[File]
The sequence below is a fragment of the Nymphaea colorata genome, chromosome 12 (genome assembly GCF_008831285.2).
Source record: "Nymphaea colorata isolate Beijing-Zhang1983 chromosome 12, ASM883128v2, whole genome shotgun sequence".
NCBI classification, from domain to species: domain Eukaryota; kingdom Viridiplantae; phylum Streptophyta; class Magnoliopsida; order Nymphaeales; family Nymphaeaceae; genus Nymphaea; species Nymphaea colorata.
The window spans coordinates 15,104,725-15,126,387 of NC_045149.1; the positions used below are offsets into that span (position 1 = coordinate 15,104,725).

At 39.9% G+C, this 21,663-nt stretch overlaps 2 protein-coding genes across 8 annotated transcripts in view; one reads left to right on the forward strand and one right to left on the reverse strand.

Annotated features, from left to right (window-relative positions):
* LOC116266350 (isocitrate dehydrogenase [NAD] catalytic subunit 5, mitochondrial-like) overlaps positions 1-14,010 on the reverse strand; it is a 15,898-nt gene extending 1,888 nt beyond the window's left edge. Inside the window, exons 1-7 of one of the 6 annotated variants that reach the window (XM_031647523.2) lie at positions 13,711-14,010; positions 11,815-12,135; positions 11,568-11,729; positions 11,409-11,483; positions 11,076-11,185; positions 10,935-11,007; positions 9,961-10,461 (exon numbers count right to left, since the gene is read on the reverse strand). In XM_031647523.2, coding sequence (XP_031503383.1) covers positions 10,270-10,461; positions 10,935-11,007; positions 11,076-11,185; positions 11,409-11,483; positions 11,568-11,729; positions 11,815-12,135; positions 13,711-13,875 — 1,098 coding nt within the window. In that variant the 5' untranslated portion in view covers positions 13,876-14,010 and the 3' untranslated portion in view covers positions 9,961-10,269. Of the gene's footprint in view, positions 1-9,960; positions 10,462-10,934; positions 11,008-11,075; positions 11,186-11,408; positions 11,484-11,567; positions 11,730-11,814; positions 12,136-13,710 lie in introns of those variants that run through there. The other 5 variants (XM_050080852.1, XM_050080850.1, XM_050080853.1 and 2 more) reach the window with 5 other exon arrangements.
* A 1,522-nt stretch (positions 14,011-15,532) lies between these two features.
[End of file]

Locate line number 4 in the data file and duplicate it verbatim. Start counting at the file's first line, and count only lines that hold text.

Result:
The window spans coordinates 15,104,725-15,126,387 of NC_045149.1; the positions used below are offsets into that span (position 1 = coordinate 15,104,725).